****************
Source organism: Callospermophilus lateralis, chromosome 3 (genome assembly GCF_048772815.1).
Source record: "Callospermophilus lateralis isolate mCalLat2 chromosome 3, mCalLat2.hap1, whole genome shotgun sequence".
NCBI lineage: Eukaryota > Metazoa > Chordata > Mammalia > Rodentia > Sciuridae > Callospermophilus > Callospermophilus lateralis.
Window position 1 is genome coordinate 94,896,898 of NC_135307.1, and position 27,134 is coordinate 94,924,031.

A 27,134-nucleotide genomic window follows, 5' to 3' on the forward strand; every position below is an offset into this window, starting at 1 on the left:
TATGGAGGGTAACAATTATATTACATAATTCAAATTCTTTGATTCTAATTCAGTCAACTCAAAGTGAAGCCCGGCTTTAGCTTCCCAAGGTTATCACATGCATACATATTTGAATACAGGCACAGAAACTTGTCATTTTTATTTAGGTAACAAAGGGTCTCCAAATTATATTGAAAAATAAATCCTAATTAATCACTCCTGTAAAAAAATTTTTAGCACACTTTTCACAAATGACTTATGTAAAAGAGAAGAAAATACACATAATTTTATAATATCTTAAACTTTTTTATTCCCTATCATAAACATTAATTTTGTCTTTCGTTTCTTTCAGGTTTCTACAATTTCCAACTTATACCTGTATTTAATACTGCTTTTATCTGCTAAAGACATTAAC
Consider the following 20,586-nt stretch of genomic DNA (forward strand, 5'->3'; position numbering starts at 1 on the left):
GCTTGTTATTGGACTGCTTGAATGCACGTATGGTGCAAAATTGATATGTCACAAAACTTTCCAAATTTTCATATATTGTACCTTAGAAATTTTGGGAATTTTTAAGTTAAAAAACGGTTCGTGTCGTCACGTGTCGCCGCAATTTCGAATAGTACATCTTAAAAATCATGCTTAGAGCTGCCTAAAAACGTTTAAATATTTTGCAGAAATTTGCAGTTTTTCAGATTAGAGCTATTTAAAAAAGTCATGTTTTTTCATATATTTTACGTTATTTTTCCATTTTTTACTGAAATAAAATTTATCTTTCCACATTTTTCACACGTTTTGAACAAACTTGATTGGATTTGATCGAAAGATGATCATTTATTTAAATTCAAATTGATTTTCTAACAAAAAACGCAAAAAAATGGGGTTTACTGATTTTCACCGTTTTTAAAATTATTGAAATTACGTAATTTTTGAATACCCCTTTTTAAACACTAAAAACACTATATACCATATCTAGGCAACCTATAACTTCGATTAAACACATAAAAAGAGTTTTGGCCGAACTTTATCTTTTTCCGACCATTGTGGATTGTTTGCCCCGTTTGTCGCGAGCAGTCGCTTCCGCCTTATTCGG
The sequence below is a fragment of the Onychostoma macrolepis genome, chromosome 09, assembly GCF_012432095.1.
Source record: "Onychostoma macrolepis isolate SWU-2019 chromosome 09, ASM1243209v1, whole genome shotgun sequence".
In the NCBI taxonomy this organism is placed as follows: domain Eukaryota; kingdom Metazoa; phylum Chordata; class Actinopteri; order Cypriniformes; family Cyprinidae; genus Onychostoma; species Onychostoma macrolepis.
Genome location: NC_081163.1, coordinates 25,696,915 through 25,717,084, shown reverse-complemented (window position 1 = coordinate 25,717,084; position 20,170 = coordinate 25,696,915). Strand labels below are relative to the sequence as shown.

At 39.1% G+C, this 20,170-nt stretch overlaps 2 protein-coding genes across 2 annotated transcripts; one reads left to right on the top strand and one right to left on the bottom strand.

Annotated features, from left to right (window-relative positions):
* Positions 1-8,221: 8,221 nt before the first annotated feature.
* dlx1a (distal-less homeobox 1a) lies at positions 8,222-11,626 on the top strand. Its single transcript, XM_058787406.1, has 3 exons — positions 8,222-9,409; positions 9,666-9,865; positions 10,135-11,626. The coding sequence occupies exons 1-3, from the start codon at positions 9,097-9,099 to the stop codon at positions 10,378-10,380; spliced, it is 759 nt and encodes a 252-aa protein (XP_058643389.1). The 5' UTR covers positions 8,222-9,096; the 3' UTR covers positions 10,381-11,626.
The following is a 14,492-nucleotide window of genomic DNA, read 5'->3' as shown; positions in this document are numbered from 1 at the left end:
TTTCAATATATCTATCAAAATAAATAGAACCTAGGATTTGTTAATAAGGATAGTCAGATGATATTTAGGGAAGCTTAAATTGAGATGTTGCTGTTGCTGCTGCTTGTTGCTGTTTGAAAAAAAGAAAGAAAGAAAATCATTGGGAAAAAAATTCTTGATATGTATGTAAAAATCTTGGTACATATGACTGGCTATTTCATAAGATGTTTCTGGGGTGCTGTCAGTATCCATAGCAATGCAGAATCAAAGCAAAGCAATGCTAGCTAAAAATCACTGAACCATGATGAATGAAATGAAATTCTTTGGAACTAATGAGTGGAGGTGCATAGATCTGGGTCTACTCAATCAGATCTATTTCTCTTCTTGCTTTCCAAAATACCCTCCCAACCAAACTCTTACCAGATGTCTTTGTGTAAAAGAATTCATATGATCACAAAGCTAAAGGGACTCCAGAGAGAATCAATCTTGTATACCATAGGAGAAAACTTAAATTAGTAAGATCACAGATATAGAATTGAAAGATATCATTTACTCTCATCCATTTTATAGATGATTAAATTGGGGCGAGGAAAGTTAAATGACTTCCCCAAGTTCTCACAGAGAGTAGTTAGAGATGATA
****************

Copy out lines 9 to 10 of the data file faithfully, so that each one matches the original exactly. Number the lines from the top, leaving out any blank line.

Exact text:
The sequence below is a fragment of the Onychostoma macrolepis genome, chromosome 09, assembly GCF_012432095.1.
Source record: "Onychostoma macrolepis isolate SWU-2019 chromosome 09, ASM1243209v1, whole genome shotgun sequence".